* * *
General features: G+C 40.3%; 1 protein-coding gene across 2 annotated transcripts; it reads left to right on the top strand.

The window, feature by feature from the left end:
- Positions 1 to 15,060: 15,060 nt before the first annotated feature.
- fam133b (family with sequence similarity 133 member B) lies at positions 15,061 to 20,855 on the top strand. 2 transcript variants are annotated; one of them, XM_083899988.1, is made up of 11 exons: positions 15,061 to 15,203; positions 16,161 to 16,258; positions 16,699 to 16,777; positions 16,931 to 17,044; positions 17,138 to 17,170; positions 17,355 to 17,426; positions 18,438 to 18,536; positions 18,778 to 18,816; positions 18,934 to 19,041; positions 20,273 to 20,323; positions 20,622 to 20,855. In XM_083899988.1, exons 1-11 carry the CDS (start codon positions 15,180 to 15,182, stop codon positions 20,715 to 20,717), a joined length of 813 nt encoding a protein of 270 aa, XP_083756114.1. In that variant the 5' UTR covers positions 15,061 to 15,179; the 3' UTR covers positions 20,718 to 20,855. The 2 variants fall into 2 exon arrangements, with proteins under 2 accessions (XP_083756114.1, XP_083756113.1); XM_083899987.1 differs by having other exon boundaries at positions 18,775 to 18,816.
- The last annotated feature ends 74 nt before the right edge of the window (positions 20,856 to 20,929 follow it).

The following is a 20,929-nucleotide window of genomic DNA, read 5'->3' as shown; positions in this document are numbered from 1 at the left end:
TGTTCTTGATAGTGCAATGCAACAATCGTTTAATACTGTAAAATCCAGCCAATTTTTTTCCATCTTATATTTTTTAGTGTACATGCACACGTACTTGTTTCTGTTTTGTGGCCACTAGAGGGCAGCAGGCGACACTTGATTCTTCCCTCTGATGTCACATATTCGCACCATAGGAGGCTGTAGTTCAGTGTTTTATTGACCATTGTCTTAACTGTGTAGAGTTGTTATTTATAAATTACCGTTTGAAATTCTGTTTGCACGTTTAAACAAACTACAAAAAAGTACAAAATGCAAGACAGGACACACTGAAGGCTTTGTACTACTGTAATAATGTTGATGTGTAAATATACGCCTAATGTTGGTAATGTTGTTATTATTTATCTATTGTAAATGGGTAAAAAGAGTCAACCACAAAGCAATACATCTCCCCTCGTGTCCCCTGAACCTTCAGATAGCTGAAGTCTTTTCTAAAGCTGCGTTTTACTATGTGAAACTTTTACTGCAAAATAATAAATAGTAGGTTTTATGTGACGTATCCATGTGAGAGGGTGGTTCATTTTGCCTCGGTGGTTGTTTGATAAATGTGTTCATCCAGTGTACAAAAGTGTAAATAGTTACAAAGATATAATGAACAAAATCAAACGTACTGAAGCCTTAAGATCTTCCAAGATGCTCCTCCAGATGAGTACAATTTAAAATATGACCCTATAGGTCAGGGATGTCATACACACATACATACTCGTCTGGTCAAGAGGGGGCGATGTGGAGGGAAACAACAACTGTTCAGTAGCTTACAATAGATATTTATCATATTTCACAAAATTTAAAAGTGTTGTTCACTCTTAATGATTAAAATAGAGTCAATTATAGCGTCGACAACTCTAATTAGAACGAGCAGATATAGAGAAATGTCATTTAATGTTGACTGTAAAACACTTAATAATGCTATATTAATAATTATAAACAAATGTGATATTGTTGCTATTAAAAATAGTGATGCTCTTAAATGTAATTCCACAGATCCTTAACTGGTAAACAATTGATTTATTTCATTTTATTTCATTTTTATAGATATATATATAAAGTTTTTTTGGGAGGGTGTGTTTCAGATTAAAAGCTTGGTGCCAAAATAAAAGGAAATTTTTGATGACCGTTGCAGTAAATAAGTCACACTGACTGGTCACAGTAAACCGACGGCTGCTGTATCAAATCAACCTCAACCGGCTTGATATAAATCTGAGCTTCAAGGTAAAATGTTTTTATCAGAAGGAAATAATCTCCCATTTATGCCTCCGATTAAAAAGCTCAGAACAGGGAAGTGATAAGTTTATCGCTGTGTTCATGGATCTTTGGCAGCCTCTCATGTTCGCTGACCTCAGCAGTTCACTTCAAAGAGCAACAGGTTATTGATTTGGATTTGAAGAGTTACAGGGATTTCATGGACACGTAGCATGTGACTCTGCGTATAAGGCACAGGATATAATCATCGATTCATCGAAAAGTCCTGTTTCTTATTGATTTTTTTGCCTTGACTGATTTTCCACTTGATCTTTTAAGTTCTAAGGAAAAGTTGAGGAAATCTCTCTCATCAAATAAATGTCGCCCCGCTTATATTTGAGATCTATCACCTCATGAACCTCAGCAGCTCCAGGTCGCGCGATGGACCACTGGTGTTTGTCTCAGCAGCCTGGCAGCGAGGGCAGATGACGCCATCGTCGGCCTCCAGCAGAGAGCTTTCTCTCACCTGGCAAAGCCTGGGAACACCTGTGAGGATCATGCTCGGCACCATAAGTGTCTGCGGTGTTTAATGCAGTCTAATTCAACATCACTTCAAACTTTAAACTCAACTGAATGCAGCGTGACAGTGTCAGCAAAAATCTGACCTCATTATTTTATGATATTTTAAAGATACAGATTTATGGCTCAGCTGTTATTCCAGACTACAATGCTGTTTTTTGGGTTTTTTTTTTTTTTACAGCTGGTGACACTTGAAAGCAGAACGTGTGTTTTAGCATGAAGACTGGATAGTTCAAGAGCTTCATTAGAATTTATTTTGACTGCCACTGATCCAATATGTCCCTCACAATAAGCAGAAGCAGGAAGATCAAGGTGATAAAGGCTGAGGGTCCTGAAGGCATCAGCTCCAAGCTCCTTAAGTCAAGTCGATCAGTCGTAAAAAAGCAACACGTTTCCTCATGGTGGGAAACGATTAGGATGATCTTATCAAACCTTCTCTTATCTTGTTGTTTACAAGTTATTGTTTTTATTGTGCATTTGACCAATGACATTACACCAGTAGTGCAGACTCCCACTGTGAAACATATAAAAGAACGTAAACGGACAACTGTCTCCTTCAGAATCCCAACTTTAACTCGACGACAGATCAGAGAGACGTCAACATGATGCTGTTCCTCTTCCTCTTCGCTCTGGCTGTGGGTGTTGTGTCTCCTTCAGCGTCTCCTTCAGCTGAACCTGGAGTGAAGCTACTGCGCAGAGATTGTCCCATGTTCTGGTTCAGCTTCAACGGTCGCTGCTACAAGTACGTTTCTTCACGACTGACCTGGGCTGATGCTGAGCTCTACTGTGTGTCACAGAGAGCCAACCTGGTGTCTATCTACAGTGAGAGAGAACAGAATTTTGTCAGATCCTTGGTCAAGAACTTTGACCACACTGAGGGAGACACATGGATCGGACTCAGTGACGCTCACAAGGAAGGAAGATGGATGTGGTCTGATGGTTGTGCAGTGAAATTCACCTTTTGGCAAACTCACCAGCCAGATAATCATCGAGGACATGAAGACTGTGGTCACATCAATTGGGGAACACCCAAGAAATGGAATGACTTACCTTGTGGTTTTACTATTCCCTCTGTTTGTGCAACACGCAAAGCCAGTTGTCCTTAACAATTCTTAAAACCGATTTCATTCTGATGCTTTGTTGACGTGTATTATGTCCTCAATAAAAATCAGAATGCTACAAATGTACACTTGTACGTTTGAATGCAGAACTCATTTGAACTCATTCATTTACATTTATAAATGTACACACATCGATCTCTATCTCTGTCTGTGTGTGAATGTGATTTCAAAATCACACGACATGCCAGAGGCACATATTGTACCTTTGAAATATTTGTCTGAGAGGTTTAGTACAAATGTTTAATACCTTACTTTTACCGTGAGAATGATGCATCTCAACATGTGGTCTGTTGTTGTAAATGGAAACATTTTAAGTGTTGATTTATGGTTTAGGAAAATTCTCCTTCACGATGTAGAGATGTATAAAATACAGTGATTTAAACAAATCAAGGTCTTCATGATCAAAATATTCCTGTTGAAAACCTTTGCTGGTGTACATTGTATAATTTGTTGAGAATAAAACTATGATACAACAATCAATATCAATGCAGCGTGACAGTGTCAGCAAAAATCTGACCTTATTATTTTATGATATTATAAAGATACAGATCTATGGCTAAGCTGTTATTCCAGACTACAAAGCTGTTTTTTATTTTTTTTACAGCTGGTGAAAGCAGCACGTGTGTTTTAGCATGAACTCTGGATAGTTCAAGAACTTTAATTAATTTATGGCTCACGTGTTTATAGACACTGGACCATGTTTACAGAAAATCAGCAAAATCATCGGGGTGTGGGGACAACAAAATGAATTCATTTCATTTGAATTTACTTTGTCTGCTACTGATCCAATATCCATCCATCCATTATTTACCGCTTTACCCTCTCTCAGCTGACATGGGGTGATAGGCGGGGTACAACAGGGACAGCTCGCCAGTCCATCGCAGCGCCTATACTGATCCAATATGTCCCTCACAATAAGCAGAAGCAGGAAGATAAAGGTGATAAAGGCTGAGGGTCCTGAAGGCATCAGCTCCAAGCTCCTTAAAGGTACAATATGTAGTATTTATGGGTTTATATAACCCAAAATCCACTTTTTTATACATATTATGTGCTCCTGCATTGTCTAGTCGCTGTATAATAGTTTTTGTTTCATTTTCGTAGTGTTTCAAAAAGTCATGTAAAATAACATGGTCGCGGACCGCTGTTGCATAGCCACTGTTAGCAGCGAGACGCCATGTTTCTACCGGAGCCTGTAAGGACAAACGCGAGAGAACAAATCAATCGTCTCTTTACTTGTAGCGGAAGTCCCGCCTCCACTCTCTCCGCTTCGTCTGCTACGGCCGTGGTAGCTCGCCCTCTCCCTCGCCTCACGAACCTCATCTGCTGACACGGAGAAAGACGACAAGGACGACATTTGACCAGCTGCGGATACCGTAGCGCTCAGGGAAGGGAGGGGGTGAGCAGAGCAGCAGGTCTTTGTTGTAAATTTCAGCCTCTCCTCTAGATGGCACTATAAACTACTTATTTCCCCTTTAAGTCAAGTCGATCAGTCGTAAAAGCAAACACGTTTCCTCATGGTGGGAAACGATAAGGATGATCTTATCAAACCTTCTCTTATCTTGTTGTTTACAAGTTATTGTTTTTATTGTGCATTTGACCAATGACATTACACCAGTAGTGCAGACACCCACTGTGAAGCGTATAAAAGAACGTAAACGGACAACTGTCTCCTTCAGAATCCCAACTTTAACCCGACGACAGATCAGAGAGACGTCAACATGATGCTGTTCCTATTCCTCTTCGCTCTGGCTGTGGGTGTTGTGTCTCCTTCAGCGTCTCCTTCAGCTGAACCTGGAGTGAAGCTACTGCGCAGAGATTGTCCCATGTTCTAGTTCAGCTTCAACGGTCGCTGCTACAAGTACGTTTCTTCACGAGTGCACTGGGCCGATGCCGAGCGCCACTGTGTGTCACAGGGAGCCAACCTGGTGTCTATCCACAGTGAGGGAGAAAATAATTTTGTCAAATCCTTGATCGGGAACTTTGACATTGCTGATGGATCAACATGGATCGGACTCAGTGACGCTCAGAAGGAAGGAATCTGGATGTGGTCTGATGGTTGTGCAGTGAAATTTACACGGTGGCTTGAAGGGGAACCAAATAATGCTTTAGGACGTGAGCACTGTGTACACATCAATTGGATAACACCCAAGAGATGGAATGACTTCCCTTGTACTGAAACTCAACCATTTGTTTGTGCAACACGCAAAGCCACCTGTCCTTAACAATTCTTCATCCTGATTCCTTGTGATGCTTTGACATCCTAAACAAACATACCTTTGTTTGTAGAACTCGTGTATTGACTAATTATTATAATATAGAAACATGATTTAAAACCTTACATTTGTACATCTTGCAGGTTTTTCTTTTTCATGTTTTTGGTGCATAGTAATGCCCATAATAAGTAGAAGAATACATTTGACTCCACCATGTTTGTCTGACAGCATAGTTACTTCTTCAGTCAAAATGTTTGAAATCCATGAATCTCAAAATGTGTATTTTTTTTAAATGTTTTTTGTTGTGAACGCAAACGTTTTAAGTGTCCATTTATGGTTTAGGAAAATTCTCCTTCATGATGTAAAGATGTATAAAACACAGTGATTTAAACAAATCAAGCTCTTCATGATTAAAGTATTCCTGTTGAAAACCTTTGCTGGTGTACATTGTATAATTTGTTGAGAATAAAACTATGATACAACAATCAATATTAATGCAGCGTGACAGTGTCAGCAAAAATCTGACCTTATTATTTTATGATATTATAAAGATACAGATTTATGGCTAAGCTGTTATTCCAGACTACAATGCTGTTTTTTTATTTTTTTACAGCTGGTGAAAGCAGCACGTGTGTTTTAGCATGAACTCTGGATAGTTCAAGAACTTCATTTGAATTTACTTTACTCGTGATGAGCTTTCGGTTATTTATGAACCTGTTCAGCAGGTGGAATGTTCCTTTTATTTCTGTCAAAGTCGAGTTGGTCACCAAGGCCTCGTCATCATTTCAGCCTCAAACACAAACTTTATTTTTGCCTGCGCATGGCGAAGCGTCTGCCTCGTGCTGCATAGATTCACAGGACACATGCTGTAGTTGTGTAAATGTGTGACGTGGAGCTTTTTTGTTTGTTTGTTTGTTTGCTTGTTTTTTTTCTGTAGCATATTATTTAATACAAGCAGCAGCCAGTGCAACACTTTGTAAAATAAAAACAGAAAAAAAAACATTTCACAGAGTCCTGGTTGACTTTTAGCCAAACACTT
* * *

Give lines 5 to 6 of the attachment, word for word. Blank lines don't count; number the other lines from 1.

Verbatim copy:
- The last annotated feature ends 74 nt before the right edge of the window (positions 20,856 to 20,929 follow it).

The following is a 20,929-nucleotide window of genomic DNA, read 5'->3' as shown; positions in this document are numbered from 1 at the left end: